The Hitchhiker’s Guide to the Galaxy series is a unique experiment combining humor and science fiction. As humor, it lampoons everything from philosophers, psychoanalysts, and economists to the BBC, American television, and the publishing business. The trilogy also deals in high irony. For example, while the authorities are planning to demolish Arthur’s house and coming up with all kinds of morally bankrupt reasons for doing so, they are about to have their habitat demolished, for equally vacuous reasons. Likewise, the rejects from Golgafrincham are portrayed as inept, useless idiots, but they survive while their fellow Golgafrinchams are wiped out by a plague contracted as a result of a dirty telephone.
As science fiction, the series creates a universe that becomes real to readers, although, again ironically, it is one in which reality is elusive, conditions constantly shift, and the meaning of life may be completely unknowable. Douglas Adams’ universe is an existential one in which there is no knowable godhead to supply authoritative guidance and morals are relative. In the fourth novel, Adams offers love as an answer, but it is not a dominant theme in the work. As in François Marie Arouet de Voltaire’s Candide (1759), readers might draw the lesson that one should simply mind his or her own business, but Arthur is not allowed to do that. Trouble finds him, whether he is looking for it or not. Thus, Adams gives urgency to the questions he raises, though he gives no answers.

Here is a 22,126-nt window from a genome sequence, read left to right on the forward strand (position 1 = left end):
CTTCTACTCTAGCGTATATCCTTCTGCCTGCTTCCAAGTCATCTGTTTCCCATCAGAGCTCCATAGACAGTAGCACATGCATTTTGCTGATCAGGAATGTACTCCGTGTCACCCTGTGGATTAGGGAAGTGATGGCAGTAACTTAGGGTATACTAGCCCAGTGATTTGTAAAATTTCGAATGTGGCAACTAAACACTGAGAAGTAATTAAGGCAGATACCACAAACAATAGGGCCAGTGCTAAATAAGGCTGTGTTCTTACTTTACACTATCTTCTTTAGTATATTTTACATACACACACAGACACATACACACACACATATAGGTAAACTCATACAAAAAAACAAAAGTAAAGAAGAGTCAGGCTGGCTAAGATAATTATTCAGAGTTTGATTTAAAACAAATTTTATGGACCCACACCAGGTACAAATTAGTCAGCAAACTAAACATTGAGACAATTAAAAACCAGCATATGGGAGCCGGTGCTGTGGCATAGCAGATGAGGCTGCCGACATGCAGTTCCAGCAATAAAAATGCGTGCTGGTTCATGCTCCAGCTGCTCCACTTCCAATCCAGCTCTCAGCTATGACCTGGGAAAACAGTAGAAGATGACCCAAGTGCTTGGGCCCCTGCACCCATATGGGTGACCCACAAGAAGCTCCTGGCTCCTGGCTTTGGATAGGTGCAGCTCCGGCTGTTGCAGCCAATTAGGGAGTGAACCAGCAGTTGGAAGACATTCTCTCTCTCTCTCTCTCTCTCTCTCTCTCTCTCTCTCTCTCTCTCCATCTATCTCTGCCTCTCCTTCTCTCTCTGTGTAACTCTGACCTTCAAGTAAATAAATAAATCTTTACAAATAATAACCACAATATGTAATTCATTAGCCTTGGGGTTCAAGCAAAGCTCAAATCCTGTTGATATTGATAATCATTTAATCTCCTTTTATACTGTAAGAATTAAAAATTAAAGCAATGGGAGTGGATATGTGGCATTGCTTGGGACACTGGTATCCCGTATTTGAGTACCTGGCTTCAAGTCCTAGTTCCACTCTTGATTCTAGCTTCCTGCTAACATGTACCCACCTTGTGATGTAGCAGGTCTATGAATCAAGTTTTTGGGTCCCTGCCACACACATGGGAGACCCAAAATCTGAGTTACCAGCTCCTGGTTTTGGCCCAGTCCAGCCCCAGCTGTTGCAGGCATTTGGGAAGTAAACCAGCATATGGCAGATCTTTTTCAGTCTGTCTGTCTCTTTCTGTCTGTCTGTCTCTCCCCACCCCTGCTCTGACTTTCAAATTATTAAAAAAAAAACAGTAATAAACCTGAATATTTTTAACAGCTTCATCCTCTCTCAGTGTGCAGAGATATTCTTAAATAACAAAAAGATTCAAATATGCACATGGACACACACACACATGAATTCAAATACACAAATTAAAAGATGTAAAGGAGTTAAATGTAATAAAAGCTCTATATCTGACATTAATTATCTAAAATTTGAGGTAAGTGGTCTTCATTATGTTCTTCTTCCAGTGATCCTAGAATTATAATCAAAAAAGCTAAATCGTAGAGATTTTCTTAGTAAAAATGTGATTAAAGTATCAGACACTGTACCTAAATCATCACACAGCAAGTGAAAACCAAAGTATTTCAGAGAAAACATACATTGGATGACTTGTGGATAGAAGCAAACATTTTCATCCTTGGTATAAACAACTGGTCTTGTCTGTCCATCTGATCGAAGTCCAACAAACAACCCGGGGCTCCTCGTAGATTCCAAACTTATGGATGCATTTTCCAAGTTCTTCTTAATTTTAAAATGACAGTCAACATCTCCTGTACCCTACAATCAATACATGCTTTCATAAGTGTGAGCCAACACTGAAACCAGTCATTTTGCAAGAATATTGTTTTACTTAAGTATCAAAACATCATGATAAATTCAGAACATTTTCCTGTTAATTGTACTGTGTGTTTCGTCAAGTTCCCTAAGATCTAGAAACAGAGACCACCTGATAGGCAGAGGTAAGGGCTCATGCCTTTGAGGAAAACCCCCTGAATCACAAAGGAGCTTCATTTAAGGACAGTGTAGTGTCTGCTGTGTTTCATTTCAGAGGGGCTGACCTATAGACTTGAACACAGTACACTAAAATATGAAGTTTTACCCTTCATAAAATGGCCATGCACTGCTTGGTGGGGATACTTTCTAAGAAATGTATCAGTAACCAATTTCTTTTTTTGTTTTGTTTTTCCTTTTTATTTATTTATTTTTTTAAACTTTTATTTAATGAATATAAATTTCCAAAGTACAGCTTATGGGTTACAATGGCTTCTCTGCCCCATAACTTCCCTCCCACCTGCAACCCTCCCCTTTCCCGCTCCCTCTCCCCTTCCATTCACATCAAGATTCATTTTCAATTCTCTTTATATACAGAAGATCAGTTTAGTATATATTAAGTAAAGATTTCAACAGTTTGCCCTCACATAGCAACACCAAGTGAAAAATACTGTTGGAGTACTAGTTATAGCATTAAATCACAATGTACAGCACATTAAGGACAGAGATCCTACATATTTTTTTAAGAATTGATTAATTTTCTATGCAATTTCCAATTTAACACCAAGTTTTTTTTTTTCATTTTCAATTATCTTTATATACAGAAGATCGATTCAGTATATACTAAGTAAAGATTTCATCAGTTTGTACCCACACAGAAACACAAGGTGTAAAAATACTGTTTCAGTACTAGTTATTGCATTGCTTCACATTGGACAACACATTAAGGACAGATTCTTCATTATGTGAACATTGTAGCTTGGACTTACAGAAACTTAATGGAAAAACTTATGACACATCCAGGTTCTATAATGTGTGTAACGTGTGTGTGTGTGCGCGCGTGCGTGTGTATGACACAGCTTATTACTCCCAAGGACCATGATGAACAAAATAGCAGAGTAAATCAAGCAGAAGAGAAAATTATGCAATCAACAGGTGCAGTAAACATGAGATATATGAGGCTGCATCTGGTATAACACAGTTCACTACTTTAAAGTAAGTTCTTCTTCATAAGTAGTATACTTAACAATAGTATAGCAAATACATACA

There is, in addition, an occasional environmental theme, as in the story “Young Zaphod Plays It Safe.” As might be expected, no such crusade could long be sustained in this work, because environmentalists, like everyone else, must be lampooned. Their cause rests on the same flimsy philosophical foundations as all human ideals and principles.